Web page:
Rath was a State Senator from Erie County until she retired in 2008. Technically, she was in office until January 2009, when the current Senator, Michael Ranzenhofer, succeeded her, meaning she has at the time of her appointment not been out of government the full three years.
Hormozi served as the Attorney General’s special deputy chief of staff under Andrew Cuomo, before heading up the now-defunct New York State Commission on Public Integrity. This would make her ineligible under the rules.
Now, it’s not that everyone on the panel is facing fierce scrutiny. In fact two people in particular were highlighted as perfect picks for such a commission:
Wednesday, December 07, 2011
Elected officials, by and large, came out in support of the tax plan deal between Governor Andrew Cuomo, Senate Majority Leader Dean Skelos, and Assembly Speaker Sheldon Silver.
Assembly Minority Leader Brian Kolb was not one of them. The upstate Republican blasted the measure as a tax hike, done behind closed doors and as a distraction from the issues New Yorkers needed real relief from:
From what has been reported in the media so far, the bottom line is that taxes are being raised in New York State and we are still not dealing with our state’s serious spending problem. There is still no significant unfunded mandate relief for local governments. We should be protecting taxpayers by capping local Medicaid costs, enacting a state spending cap and doing this through an open, public process where these issues are debated and discussed in the light of day, not through secret deals behind closed doors by three-men-in-a-room. Tax hikes have never been the answer for creating more private sector jobs and long-term prosperity for New Yorkers. That still holds true today.
Tuesday, December 06, 2011
Governor Andrew Cuomo's office has announced a deal has been reached with Senate Majority Leader Dean Skelos and Assembly Speaker Sheldon Silver to, among a series of proposals, reform New York State's tax code, resulting in nearly $2 billion in revenue for the state.
"Our state government has come together in a bipartisan manner to create jobs, grow our economy and, at the same time enact a fair tax plan that cuts taxes for the middle class," the Governor said in a three-way joint statement. "This would be lowest tax rate for middle class families in 58 years. This job-creating economic plan defies the political gridlock that has paralyzed Washington and shows that we can make government work for the people of this State once again."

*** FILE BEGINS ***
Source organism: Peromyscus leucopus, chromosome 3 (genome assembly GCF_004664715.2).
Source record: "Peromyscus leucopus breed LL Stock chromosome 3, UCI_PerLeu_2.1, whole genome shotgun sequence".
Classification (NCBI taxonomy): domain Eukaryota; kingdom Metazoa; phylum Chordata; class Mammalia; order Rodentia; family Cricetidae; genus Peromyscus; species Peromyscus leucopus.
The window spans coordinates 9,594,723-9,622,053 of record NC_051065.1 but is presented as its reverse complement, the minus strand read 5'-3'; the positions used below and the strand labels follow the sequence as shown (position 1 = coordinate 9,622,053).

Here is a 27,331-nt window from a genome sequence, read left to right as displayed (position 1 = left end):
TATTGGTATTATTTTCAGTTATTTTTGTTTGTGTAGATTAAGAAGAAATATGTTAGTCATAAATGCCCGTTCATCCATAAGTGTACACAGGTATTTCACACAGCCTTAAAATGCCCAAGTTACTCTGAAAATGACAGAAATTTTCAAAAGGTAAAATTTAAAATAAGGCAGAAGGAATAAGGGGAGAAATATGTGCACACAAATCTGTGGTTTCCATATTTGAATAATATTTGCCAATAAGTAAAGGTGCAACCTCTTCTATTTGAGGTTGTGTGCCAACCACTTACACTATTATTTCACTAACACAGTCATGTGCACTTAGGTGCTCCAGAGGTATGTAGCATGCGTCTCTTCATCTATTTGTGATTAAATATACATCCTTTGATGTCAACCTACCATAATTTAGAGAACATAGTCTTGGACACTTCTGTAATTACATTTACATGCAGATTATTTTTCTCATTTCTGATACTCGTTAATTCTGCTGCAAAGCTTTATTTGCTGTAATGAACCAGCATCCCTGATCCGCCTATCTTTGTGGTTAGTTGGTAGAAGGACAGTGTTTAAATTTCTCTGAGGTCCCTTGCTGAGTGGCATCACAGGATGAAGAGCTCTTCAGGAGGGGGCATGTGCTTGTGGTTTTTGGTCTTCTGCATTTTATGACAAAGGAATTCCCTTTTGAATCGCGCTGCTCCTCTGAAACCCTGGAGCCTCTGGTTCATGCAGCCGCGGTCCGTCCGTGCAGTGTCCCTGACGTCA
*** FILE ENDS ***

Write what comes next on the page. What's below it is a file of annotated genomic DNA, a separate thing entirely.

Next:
The proposal would create new income brackets for people who earn $40,000 a year or more (those below $40,000 would pay no taxes):
"Assembly Democrats share the Governor's belief that we need to restore fairness and equity to our tax system - someone who makes $50,000 should not be paying the same tax rate as someone making $5 million," Silver said in the same statement.
As part of the deal, the MTA payroll tax would be decreased for small businesses, saving them an estimated $250 million. The shortfall in revenues would be picked up by the state.
An agreement was said to be reached on support for a state constitutional referendum on gambling.
The proposal would also create a new infrastructure fund to funnel billions into improving the state's bridges and roads, as well as water, parks and educational facilities.
Another proposal also includes a inner city youth program that would give tax breaks to employers who hired unemployed youth, as well as a $37 million training program.
Areas hit hard by storms earlier this year would be eligible for a new $50 million grant program. There would also be a job retention credit for businesses to stay in flood damaged areas. Manufacturers in the state are also being promised a lower tax rate.
Tuesday, November 29, 2011
Republican Presidential hopeful Mitt Romney is solidifying his base of support in a major way today. Dean Skelos, the Republican Majority Leader of the State Senate and the highest-ranking member of his party in the state, announced he's endorsed Romney's campaign today, citing the former Massachusetts Governor's 800-plus vetoes and the "conservative principles" Romney brought to state government.
“Of all of the candidates running for President, [Mitt Romney] is the one most uniquely qualified for this moment," the State Senator said in a statement. "Mitt Romney’s policies will translate into more private sector jobs and more opportunities in New York and across the country, and I am proud to endorse him for President."
Skelos is the latest New York Republican politician to throw his support behind the Romney campaign. Yesterday Queens Councilman Eric Ulrich was appointed to run Romney's campaignin New York City.
Friday, November 18, 2011
The State Senate, lead by Senator Dean Skelos, released their budget today. As Michael Johnson at YNN's State of Politics Blog points out, the Senate and Assembly are coming up with very different figures for the current year budget.
[T]hey are projecting that all funds revenue will be $286 million higher than Cuomo’s budget division projects. The Assembly has predicted that revenue will be $187 million worse than the Governor’s forecast – putting the two chambers more than $450 million apart heading into next year’s budget negotiations.
He goes on to point out that the big underlying assumption of these numbers are arguments for and against the millionaires' tax. For the Assembly, a shortfall makes the case that now is not the time to be giving tax breaks. For the Senate, a better-than-expected tax situation makes the exact opposite case--that targeting upper-income earners now is both unneeded and irresponsible.
What nobody is arguing, however, is that next year's budget gap is in the $3 billion range.
Friday, November 04, 2011
This week marked the end of the first round of meetings of LATFOR, the joint legislative committee responsible for drawing New York’s political lines. More than 400 people from across the state testified, providing hundreds of hours of comments for legislators to take into account.
So now what?
Monday, October 31, 2011